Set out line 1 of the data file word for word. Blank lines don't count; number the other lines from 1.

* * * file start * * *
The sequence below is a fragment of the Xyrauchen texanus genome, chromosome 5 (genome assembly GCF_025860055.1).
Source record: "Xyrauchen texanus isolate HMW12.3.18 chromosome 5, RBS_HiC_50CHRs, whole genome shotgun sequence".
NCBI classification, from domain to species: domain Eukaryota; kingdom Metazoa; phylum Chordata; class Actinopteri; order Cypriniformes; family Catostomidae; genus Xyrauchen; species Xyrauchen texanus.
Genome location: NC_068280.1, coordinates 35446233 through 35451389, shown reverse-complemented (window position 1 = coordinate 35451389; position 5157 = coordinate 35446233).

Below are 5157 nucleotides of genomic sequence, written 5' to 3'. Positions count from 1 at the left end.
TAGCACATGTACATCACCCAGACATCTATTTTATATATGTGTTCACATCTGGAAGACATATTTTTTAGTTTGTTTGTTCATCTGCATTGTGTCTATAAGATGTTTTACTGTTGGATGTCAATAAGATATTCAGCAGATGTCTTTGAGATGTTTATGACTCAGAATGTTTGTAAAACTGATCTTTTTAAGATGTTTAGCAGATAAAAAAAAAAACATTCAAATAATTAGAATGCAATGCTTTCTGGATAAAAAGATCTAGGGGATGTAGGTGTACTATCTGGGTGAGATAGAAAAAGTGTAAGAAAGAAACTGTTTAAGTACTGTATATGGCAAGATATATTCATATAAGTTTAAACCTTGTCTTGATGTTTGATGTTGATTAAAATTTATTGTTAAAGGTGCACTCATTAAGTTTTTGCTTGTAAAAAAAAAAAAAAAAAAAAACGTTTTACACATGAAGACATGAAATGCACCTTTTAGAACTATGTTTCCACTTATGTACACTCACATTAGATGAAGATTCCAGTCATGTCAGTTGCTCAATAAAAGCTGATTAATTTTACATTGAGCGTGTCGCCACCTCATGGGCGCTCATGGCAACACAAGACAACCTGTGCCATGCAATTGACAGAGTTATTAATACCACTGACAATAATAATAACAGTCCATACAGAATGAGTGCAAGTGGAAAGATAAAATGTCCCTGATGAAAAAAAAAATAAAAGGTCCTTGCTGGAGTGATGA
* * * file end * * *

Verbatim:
The sequence below is a fragment of the Xyrauchen texanus genome, chromosome 5 (genome assembly GCF_025860055.1).